Original articles

Temporal evolution of CSF following initiation of treatment for Tuberculous Meningitis

Vinod Patel, Izak Burger, Cathy Connolly



When a decision is made to empirically treat for TBM clinicians will often do follow up lumbar punctures (LP) to document changes occurring in the CSF. Normalization of CSF is then used as validation for the decision to treat and serves as indirect confirmation of diagnosis. However the changes occurring in CSF following the initiation of anti-Tuberculous treatment are not well described. This makes the interpretation of a follow up LP difficult. We undertook a retrospective study to determine the temporal evolution of CSF in patients with TBM on anti-TB treatment in order to provide a more rational basis for the interpretation of repeat LPs
We identified all patients who had a lumbar puncture done at King George V Hospital in Durban KZN in the period from 1994-2003. During this time it was usual practice to perform repeat lumbar punctures on patients with a diagnosis of TBM. We selected those in whom a diagnosis of TBM was established. Demographic, clinical, laboratory and radiological data for all the selected patients were recorded. Appropriate statistical processing was done.
Ninety nine patients met the inclusion criteria. A total number of 327 LPs were done. The average number of LPs per patient was 3 (range 3-9). The time intervals between follow up LPs varied from patient to patient. On initial CSF examination, 67.7% of patients had a lymphocytic predominance and 32,3% a polymorphonuclear cells (PMN) predominance. There was a significant decrease in PMN count over time, p < 0.001. The geometrical mean of the PMN count is estimated to be 21.3 at day 0; 7.6 at day 25; 3.1 at day 50 and 0.64 at day 100. By day 150 the PMN count has levelled off at 0.51.The lymphocytes decreased significantly over time, p < 0.001. The geometrical mean of the lymphocyte count is estimated to be 56.0 at day 0; 40.7 at day 25; 29.6 at day 50 and 15.4 at day 100. The lymphocyte count continues to decline and by day 150 reaches 7.8. The geometrical mean of the protein is estimated to be 2.6 at day 0; 1.9 at day 25 (a drop of 15%); 1.3 at day 50 and 15.4 at day 100. By day 150 it is 0.85. The glucose shows a significant increase over time, p < 0.001. The geometrical mean of the sugar is estimated to be 1.8 at day 0; 2.2 at day 25 (an increase of 22%); 2.6 at day 50 and reaches a maximum of 2.8 at day 100. It then decreases slightly to stabilize at 2.5 by day 150.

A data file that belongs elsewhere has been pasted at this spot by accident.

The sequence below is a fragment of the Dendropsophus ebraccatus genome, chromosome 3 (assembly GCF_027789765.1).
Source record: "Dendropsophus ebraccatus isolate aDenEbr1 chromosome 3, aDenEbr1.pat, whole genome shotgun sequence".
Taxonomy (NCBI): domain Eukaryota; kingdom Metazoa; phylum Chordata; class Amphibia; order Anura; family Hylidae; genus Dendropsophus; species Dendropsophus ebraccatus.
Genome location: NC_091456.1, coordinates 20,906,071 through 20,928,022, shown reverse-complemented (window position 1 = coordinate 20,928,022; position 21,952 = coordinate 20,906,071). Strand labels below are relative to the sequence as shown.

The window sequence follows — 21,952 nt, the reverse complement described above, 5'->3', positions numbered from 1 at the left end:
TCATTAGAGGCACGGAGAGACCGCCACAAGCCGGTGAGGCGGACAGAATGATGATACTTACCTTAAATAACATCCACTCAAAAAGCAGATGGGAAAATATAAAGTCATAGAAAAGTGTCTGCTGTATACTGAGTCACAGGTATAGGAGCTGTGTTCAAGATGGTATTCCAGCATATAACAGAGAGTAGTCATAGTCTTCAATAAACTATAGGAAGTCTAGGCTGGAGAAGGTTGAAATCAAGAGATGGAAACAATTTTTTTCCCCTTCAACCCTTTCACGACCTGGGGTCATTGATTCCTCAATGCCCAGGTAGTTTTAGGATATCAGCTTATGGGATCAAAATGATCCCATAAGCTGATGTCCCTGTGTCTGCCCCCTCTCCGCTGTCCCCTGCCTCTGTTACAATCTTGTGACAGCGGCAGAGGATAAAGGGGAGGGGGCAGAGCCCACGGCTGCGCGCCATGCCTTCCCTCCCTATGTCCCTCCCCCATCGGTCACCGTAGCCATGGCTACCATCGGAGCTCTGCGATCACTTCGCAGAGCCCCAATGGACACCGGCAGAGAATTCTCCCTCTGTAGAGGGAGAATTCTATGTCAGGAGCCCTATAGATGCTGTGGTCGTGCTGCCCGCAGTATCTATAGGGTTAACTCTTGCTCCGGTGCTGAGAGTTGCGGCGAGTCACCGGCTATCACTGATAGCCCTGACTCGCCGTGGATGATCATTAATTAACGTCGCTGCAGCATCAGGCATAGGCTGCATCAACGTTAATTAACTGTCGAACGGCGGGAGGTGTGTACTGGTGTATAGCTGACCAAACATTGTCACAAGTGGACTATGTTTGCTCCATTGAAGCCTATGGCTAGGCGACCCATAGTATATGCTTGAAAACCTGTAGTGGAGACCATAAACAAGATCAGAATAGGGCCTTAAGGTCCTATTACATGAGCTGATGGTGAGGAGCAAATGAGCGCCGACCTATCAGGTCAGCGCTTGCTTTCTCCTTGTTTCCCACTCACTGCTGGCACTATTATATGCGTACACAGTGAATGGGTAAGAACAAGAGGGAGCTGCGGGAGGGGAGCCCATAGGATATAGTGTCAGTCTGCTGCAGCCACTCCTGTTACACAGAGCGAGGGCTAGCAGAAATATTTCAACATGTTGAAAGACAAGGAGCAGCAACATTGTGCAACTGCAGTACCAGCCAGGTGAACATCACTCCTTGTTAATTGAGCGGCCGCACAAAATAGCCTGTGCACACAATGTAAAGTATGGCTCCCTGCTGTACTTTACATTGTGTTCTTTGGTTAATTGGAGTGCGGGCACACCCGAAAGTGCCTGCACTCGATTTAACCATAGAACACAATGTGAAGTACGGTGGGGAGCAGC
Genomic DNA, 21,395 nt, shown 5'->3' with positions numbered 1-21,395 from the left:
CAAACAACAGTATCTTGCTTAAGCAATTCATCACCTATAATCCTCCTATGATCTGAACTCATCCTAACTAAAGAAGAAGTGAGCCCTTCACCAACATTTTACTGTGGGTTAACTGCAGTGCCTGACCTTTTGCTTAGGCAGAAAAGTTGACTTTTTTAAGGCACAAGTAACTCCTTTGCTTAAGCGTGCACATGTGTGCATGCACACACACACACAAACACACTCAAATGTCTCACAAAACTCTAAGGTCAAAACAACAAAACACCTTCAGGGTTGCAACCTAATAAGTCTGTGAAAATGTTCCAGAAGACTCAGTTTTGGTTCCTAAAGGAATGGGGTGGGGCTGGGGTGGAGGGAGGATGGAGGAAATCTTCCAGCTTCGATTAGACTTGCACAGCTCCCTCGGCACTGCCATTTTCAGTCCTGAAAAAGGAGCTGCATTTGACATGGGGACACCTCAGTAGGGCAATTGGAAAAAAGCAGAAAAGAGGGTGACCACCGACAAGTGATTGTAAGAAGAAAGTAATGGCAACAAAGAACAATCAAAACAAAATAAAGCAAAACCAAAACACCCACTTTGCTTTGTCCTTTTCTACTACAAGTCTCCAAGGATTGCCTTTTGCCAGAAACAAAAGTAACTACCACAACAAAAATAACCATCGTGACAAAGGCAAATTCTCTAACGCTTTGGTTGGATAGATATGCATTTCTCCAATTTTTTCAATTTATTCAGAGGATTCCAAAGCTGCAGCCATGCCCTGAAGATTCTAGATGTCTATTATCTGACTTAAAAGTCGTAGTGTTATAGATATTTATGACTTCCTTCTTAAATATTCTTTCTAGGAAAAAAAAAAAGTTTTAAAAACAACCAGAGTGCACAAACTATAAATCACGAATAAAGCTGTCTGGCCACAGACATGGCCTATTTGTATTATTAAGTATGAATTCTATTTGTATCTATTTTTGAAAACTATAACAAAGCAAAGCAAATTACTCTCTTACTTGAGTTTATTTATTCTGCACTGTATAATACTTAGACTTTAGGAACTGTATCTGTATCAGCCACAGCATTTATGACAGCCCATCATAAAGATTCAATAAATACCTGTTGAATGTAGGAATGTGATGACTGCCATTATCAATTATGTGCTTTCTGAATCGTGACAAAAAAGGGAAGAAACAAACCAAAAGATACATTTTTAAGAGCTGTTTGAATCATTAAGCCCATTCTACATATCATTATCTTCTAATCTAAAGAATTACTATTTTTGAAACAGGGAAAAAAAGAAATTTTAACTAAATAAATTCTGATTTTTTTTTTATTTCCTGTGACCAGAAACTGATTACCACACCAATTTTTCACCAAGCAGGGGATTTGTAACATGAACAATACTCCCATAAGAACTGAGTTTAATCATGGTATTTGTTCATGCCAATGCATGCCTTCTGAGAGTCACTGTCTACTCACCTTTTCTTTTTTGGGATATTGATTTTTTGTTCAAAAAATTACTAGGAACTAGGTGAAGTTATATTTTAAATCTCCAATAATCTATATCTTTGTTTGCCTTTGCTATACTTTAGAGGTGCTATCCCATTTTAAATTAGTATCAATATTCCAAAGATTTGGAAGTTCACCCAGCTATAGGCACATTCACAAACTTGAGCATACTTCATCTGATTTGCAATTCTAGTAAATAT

Our results demonstrate clearly the tendency for CSF to normalize over time. The change is very slow and there is no correlation between rate of normalization of CSF and clinical outcome, for these two reasons the routine practise of documenting normalization of CSF in patients with TBM is of little value. However in the selected patient follow up LP may provide very useful information. The rapid change of CSF glucose and PMN allows us to make reasonable clinical decisions. When a repeat LP does not show definite improvement in these two parameters it should be considered highly atypical for TBM and an alternate diagnosis must be considered. Rapid, reliable and accurate diagnosis of TBM remains a major challenge and new diagnostic methods are needed.

Authors' affiliations

Vinod Patel, UKZN

Izak Burger, UKZN

Cathy Connolly, Department of Biostatistics, Medical Research Council, Durban South Africa

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Cerebrospinal fluid, Tuberculosis; Meningitis

Cite this article

South African Medical Journal 2008;98(8):610.

Article History

Date submitted: 2007-07-18
Date published: 2008-08-04

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